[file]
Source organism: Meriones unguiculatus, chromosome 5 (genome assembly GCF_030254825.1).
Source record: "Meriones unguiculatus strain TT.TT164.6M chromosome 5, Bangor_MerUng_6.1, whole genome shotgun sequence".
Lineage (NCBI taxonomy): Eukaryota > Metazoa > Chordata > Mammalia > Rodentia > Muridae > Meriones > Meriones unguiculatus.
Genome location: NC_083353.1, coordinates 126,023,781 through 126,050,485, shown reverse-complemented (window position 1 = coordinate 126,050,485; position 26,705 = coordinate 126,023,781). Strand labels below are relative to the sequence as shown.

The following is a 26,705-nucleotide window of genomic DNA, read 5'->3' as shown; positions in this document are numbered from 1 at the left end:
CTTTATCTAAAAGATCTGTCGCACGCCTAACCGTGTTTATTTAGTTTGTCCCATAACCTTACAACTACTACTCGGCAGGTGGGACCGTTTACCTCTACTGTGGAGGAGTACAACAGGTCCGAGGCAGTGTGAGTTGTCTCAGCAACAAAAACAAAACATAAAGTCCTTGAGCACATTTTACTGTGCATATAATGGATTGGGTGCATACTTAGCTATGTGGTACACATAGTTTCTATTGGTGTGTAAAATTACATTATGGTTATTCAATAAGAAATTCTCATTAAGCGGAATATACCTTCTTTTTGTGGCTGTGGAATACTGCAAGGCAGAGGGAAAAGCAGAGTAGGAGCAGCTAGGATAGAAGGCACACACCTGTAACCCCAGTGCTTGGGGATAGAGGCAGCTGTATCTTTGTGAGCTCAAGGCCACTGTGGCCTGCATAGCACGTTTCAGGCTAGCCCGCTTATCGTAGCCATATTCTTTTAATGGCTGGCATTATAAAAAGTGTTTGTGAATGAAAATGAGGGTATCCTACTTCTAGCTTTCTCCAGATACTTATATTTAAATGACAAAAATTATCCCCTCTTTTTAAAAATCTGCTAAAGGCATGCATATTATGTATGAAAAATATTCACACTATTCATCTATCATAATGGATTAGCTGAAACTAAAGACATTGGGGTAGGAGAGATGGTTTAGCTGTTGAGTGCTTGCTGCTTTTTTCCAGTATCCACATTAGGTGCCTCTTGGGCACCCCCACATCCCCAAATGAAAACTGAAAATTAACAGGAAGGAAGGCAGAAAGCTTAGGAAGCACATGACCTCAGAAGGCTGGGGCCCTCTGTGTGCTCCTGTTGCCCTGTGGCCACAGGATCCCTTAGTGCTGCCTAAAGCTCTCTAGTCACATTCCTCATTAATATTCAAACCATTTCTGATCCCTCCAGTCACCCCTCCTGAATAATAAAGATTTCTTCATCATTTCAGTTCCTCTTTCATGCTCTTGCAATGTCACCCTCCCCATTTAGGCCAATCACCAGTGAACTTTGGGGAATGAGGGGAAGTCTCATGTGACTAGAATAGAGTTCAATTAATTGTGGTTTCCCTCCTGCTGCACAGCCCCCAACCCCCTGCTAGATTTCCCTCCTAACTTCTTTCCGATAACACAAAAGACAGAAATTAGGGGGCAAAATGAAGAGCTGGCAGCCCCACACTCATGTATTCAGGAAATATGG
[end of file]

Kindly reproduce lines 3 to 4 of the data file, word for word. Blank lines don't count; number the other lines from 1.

Lineage (NCBI taxonomy): Eukaryota > Metazoa > Chordata > Mammalia > Rodentia > Muridae > Meriones > Meriones unguiculatus.
Genome location: NC_083353.1, coordinates 126,023,781 through 126,050,485, shown reverse-complemented (window position 1 = coordinate 126,050,485; position 26,705 = coordinate 126,023,781). Strand labels below are relative to the sequence as shown.